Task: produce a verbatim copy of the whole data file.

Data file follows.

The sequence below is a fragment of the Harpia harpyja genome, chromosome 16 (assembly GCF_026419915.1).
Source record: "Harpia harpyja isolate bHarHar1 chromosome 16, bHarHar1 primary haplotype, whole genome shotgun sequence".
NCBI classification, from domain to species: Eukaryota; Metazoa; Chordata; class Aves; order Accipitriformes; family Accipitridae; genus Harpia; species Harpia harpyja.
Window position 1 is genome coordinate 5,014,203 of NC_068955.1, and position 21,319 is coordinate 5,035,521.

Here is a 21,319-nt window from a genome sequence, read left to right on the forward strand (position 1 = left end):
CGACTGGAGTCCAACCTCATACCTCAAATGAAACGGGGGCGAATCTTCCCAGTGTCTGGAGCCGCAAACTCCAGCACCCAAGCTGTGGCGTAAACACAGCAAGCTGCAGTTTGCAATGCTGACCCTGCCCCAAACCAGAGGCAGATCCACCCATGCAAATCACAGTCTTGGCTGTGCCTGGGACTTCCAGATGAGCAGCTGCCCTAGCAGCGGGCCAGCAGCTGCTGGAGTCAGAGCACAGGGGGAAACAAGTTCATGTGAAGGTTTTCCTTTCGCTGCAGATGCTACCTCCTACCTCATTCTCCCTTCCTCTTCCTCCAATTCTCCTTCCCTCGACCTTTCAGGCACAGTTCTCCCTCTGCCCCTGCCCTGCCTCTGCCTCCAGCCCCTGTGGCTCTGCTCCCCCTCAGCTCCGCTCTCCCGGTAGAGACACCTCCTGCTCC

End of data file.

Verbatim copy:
The sequence below is a fragment of the Harpia harpyja genome, chromosome 16 (assembly GCF_026419915.1).
Source record: "Harpia harpyja isolate bHarHar1 chromosome 16, bHarHar1 primary haplotype, whole genome shotgun sequence".
NCBI classification, from domain to species: Eukaryota; Metazoa; Chordata; class Aves; order Accipitriformes; family Accipitridae; genus Harpia; species Harpia harpyja.
Window position 1 is genome coordinate 5,014,203 of NC_068955.1, and position 21,319 is coordinate 5,035,521.

Here is a 21,319-nt window from a genome sequence, read left to right on the forward strand (position 1 = left end):
CGACTGGAGTCCAACCTCATACCTCAAATGAAACGGGGGCGAATCTTCCCAGTGTCTGGAGCCGCAAACTCCAGCACCCAAGCTGTGGCGTAAACACAGCAAGCTGCAGTTTGCAATGCTGACCCTGCCCCAAACCAGAGGCAGATCCACCCATGCAAATCACAGTCTTGGCTGTGCCTGGGACTTCCAGATGAGCAGCTGCCCTAGCAGCGGGCCAGCAGCTGCTGGAGTCAGAGCACAGGGGGAAACAAGTTCATGTGAAGGTTTTCCTTTCGCTGCAGATGCTACCTCCTACCTCATTCTCCCTTCCTCTTCCTCCAATTCTCCTTCCCTCGACCTTTCAGGCACAGTTCTCCCTCTGCCCCTGCCCTGCCTCTGCCTCCAGCCCCTGTGGCTCTGCTCCCCCTCAGCTCCGCTCTCCCGGTAGAGACACCTCCTGCTCC